“What are some examples of an appropriate project that I can be engaged in during this program?”
Leadership, broadly defined is, the action of guiding or directing a group. Therefore, any role in which you have influence on the direction of a group may be used as a leadership role. Some examples include:
• Starting a new outreach activity to the local community or general public within your department or lab
• Engaging the public, policy makers or elected officials concerning an issue relevant to your research area
• Leading a large lab group where you have increased responsibilities and oversee other grad students or undergrad students
• Helping to raise relevant social or ethical issues for broader consideration within your field, for example through journal publications or starting special interest groups
• Mentorship of a relevant undergrad student club
• Serving as an officer of a disciplinary student organization
• Leading a summer learning project through the Center for Social Concerns
• Serving as the editor of a journal or industry publication
• Volunteering at a community organization where you manage others
• Organizing a conference or event related to your discipline or issues relevant to it
You will be asked to identify your leadership practicum experience in your application. Your proposed practicum will be discussed further during the interview. Even though it is recommended that you have a fully formed idea of what your practicum will be during the application process, you can change your idea between applying and starting the program. If you have any questions about the appropriateness of your identified leadership opportunity in relation to your application, please talk to the coordinators of the program, Dr. John Lubker or Dr. Mark Bourgeois.
“Do I need leadership/engagement experience?”
Although you will be asked to share your experiences with leadership in your application and during your interview, you do not need any prior formal leadership or engagement training to participate in this program.
“Can I be in the program if I have other funding already?”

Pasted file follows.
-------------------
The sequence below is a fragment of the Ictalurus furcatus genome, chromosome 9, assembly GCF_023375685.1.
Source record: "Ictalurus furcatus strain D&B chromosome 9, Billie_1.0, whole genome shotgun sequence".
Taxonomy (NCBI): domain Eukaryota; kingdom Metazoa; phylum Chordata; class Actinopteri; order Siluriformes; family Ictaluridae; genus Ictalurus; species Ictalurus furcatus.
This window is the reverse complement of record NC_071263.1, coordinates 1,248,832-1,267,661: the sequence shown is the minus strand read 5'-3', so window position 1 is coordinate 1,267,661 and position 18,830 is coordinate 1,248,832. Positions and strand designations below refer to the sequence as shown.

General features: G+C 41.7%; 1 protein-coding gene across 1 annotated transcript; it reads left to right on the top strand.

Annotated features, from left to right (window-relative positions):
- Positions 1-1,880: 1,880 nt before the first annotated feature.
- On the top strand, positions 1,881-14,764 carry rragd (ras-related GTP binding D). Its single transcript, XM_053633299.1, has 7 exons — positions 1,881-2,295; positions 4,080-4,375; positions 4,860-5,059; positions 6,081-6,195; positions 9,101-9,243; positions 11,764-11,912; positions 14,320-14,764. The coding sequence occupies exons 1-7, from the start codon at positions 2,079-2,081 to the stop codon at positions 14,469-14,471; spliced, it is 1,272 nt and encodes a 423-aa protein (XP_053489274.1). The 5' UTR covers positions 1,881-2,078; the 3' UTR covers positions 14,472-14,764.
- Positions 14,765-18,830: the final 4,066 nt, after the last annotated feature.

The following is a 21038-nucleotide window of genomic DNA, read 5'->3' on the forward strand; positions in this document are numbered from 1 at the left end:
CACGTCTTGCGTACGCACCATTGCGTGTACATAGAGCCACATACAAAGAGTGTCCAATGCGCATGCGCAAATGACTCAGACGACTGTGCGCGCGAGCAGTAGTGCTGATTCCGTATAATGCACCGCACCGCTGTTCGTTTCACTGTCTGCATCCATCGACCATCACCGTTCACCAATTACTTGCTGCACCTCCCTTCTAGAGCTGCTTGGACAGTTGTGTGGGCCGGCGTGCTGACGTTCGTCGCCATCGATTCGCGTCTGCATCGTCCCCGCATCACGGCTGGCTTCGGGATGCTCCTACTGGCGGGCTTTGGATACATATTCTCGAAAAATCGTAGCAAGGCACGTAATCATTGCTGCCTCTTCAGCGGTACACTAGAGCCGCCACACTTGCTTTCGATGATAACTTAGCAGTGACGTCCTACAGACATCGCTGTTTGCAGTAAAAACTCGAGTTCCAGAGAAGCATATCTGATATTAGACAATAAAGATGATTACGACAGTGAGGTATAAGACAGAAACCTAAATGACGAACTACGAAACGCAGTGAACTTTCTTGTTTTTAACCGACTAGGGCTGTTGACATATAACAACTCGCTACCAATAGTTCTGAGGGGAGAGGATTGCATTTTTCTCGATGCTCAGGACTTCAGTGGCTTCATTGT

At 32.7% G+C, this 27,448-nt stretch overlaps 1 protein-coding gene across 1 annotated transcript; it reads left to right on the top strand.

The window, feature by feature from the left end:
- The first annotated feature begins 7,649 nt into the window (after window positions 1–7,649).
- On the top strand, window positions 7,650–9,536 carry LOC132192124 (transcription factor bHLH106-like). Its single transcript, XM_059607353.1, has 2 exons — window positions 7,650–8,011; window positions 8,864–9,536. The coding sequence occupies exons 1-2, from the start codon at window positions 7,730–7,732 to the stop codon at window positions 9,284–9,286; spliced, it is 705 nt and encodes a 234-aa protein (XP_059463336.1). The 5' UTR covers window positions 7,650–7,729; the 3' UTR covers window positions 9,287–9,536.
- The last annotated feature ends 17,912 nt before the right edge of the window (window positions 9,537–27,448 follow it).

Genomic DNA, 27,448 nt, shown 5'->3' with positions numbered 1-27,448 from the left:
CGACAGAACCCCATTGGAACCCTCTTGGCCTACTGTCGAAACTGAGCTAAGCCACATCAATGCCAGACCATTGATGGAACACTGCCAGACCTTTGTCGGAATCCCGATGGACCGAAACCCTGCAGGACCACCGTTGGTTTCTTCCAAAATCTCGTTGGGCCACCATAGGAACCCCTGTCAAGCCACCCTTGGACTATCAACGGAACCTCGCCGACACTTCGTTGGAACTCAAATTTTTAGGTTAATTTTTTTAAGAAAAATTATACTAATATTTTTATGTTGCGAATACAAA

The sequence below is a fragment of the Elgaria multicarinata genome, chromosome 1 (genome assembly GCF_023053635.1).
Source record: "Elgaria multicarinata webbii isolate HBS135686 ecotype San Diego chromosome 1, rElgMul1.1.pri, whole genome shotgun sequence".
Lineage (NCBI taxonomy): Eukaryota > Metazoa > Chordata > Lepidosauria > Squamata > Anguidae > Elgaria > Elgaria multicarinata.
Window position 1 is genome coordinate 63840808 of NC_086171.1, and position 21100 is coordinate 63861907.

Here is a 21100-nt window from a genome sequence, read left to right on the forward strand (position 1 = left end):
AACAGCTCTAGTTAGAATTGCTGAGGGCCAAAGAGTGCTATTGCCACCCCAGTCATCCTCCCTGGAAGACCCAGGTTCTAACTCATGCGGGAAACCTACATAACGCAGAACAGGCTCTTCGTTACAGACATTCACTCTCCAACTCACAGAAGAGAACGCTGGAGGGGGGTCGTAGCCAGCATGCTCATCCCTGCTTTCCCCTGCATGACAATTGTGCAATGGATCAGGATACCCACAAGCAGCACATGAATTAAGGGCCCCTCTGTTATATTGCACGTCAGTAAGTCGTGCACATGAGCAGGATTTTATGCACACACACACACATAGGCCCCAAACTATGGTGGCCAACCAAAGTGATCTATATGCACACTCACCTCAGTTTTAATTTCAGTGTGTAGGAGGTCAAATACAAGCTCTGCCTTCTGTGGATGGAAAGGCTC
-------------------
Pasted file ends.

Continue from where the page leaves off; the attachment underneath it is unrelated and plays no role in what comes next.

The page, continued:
Yes, you can be in program if I have other funding already as a graduate student. The stipend for this program will be in addition to whatever funding you already receive.
“Am I eligible as a non-citizen/international student?”
Yes, all 3rd and 4th year Ph.D. students are eligible for this program.
“A $1000 stipend, that’s great! Do I have to complete the entire program before I receive the money?”
The stipend will be distributed in three equal installments at the end of each academic semester – fall, spring, and summer.
“What if I cannot make some of the meeting dates/times as required? It seems like 100% attendance is expected?”
All participants are expected to attend all meetings. However, if there is a potential conflict with a conference, research trip, or something of that nature, missing a meeting will be allowed. If you know in advance that there will be meetings that you cannot attend, please mention this in your application.
“Who is eligible for this program?”
All 3rd and 4th year Ph.D. students are eligible for this program, regardless of discipline. Previous iterations of this program were only available to STEM students, but this one is open to every discipline at Notre Dame.
“How early in my program should I apply?”
This program is for students in their 3rd and 4th year of study. Therefore, you should apply in the spring of your 2nd or 3rd year.
“I am already beyond my 4th year, but I’m very interested in the program. Is there a way for me to participate?”
Unfortunately, no. However, there are other leadership training experiences that are offered through the Graduate School – Check out the Professional Development program page.
“What kinds of other leadership training opportunities are available through the Graduate School’s Professional Development program? Can I participate in those?”
Our Professional Development program offers a wide variety of workshops and there are other leadership workshops and opportunities throughout the year. As a Notre Dame graduate student, you are encouraged to attend other workshops.
“What kind of course credit will I receive? Will it count towards my degree?”
You will be enrolled in 1 credit hour each semester. It will count toward your degree but does not satisfy any course requirements your program may have.
“What will I be able to do with the skills/certificate/experience afterward?”
This training will develop a very broad range of skills beyond your disciplinary research skills. These skills should help you to exercise better leadership, refine your research plans for improved social impact, better understand the funding and policy dimensions of your research, improve your communication skills, and more. As such, the experience should serve to enhance your prospects on the job and grant markets while also helping you make better decisions about your career plans given your values and priorities. We hope it will also help make your work more impactful for society. At the same time, your project will help improve our community by providing positive social impacts.
“Can I put this on my CV?”
Absolutely. In addition, the course credit will appear on your transcript. In fact, it is something that may get you noticed!